Verse > Anthologies > Henry Wadsworth Longfellow, ed. > Poems of Places > France
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Henry Wadsworth Longfellow, ed.  Poems of Places: An Anthology in 31 Volumes.
France: Vols. IX–X.  1876–79.
 
Chartres
Chartres
James Russell Lowell (1819–1891)
 
(From The Cathedral)

ELUDING these, I loitered through the town,
With hope to take my minster unawares
In its grave solitude of memory.
A pretty burgh, and such as Fancy loves
For bygone grandeurs, faintly rumorous now        5
Upon the mind’s horizon, as of storm
Brooding its dreamy thunders far aloof,
That mingle with our mood, but not disturb.
Its once grim bulwarks, tamed to lovers’ walks,
Look down unwatchful on the sliding Eure,        10
Whose listless leisure suits the quiet place,
Lisping among his shallows homelike sounds
At Concord and by Bankside heard before.
Chance led me to a public pleasure-ground,
Where I grew kindly with the merry groups,        15
And blessed the Frenchman for his simple art
Of being domestic in the light of day.
His language has no word, we growl, for Home;
But he can find a fireside in the sun,
Play with his child, make love, and shriek his mind,        20
By throngs of strangers undisprivacied.
He makes his life a public gallery,
Nor feels himself till what he feels comes back
In manifold reflection from without;
While we, each pore alert with consciousness,        25
Hide our best selves as we had stolen them,
And each bystander a detective were,
Keen-eyed for every chink of undisguise.
 
So, musing o’er the problem which was best,—
A life wide-windowed, shining all abroad,        30
Or curtains drawn to shield from sight profane
The rites we pay to the mysterious I,—
With outward senses furloughed and head bowed
I followed some fine instinct in my feet,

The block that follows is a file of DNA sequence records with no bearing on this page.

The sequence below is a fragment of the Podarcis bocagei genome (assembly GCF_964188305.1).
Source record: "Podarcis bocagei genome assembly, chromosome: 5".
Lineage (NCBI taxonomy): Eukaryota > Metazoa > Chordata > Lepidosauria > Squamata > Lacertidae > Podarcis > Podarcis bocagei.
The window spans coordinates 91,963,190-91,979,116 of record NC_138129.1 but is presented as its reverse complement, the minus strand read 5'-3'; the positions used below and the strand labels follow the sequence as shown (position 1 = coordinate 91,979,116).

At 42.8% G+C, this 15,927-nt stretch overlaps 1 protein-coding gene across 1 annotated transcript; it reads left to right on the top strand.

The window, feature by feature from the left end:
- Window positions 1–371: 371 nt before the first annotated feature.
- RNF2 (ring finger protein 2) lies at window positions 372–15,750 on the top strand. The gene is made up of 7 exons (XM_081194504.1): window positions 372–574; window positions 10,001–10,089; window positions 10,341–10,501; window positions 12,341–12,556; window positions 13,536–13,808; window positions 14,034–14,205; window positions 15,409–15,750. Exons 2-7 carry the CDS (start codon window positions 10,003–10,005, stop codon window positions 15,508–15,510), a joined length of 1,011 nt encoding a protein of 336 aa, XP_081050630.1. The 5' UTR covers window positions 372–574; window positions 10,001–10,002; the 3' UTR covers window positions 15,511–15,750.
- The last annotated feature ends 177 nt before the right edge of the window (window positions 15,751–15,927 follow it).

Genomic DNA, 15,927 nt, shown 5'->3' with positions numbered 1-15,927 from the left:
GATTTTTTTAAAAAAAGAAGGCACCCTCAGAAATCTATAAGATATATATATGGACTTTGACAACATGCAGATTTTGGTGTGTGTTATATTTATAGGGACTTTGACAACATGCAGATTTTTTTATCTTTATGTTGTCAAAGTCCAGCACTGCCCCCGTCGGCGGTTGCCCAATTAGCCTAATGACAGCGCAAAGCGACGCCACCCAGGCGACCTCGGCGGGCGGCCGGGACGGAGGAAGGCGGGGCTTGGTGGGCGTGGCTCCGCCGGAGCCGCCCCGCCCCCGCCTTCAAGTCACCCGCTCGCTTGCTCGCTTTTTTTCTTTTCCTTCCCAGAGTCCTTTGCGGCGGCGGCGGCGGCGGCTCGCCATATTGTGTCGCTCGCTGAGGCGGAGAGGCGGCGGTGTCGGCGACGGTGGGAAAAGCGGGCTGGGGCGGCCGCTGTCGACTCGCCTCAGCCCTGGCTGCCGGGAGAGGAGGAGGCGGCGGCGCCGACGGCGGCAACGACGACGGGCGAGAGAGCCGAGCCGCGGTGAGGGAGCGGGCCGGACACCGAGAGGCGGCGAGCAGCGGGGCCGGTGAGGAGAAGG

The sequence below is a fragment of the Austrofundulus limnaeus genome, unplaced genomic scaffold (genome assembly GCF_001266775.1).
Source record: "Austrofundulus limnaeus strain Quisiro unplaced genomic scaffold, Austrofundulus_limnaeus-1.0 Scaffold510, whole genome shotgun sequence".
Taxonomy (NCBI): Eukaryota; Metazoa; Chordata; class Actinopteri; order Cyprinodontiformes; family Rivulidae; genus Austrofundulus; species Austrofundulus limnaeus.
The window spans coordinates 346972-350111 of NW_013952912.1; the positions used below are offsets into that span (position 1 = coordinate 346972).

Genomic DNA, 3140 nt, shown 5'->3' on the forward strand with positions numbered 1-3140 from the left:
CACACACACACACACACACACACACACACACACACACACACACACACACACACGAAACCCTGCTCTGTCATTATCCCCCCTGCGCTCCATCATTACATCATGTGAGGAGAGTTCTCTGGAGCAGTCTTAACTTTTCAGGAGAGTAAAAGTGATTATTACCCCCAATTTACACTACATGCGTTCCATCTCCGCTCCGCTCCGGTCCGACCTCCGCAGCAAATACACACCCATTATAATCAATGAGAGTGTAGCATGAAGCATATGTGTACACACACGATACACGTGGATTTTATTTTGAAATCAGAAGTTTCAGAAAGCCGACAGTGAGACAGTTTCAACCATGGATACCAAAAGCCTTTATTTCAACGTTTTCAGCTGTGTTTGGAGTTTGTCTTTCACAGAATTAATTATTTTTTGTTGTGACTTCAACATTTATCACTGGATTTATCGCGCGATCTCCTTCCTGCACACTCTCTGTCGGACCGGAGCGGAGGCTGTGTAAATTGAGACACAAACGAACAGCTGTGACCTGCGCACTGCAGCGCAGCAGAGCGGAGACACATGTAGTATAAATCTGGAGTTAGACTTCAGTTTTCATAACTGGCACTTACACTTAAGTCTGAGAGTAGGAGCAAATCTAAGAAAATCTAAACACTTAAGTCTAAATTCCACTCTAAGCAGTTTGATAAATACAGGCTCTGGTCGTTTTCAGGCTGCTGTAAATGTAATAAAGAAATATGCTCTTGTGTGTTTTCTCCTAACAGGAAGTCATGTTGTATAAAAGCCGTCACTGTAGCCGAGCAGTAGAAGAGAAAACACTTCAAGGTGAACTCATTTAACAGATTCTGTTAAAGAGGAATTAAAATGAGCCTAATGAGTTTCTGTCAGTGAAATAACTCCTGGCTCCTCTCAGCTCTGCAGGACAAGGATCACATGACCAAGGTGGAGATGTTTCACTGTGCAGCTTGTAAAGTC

Till, to unbend me from the loom of thought,        35
Looking up suddenly, I found mine eyes
Confronted with the minster’s vast repose.
Silent and gray as forest-leaguered cliff
Left inland by the ocean’s slow retreat,
That hears afar the breeze-borne rote and longs,        40
Remembering shocks of surf that clomb and fell,
Spume-sliding down the baffled decuman,
It rose before me, patiently remote
From the great tides of life it breasted once,
Hearing the noise of men as in a dream.        45
I stood before the triple northern port,
Where dedicated shapes of saints and kings,
Stern faces bleared with immemorial watch,
Looked down benignly grave and seemed to say,
“Ye come and go incessant; we remain        50
Safe in the hallowed quiets of the past;
Be reverent, ye who flit and are forgot,
Of faith so nobly realized as this.”
I seem to have heard it said by learned folk
Who drench you with æsthetics till you feel        55
As if all beauty were a ghastly bore,
The faucet to let loose a wash of words,
That Gothic is not Grecian, therefore worse;
But, being convinced by much experiment
How little inventiveness there is in man,        60
Grave copier of copies, I give thanks
For a new relish, careless to inquire
My pleasure’s pedigree, if so it please,
Nobly, I mean, nor renegade to art.
The Grecian gluts me with its perfectness,        65
Unanswerable as Euclid, self-contained,
The one thing finished in this hasty world,
Forever finished, though the barbarous pit,
Fanatical on hearsay, stamp and shout
As if a miracle could be encored.        70
But ah! this other, this that never ends,
Still climbing, luring fancy still to climb,
As full of morals half divined as life,
Graceful, grotesque, with ever new surprise
Of hazardous caprices sure to please,        75
Heavy as nightmare, airy-light as fern,
Imagination’s very self in stone!
With one long sigh of infinite release
From pedantries past, present, or to come,
I looked, and owned myself a happy Goth.        80
Your blood is mine, ye architects of dream,
Builders of aspiration incomplete,
So more consummate, souls self-confident,
Who felt your own thought worthy of record
In monumental pomp! No Grecian drop        85
Rebukes these veins that leap with kindred thrill,